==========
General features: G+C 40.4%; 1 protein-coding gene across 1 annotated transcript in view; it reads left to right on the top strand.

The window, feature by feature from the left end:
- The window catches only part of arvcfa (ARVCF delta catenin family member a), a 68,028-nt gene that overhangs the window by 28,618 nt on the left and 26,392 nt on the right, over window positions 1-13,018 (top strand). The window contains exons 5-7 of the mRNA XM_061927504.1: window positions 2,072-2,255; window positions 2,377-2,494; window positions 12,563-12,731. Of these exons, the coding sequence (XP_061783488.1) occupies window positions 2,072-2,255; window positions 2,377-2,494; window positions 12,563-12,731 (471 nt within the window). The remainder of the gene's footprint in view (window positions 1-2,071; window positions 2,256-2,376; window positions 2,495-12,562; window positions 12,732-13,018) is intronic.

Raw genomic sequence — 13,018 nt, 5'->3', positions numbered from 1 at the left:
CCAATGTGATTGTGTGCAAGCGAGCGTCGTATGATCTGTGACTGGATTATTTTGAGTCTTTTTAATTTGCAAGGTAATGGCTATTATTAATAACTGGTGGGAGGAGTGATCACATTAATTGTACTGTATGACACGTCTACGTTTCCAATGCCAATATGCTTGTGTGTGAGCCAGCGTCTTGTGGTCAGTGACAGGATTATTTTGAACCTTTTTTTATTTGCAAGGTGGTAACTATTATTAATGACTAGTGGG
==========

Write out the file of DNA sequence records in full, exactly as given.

General features: G+C 40.4%; 1 protein-coding gene across 1 annotated transcript in view; it reads left to right on the top strand.

The window, feature by feature from the left end:
- The window catches only part of arvcfa (ARVCF delta catenin family member a), a 68,028-nt gene that overhangs the window by 28,618 nt on the left and 26,392 nt on the right, over window positions 1-13,018 (top strand). The window contains exons 5-7 of the mRNA XM_061927504.1: window positions 2,072-2,255; window positions 2,377-2,494; window positions 12,563-12,731. Of these exons, the coding sequence (XP_061783488.1) occupies window positions 2,072-2,255; window positions 2,377-2,494; window positions 12,563-12,731 (471 nt within the window). The remainder of the gene's footprint in view (window positions 1-2,071; window positions 2,256-2,376; window positions 2,495-12,562; window positions 12,732-13,018) is intronic.

Raw genomic sequence — 13,018 nt, 5'->3', positions numbered from 1 at the left:
CCAATGTGATTGTGTGCAAGCGAGCGTCGTATGATCTGTGACTGGATTATTTTGAGTCTTTTTAATTTGCAAGGTAATGGCTATTATTAATAACTGGTGGGAGGAGTGATCACATTAATTGTACTGTATGACACGTCTACGTTTCCAATGCCAATATGCTTGTGTGTGAGCCAGCGTCTTGTGGTCAGTGACAGGATTATTTTGAACCTTTTTTTATTTGCAAGGTGGTAACTATTATTAATGACTAGTGGG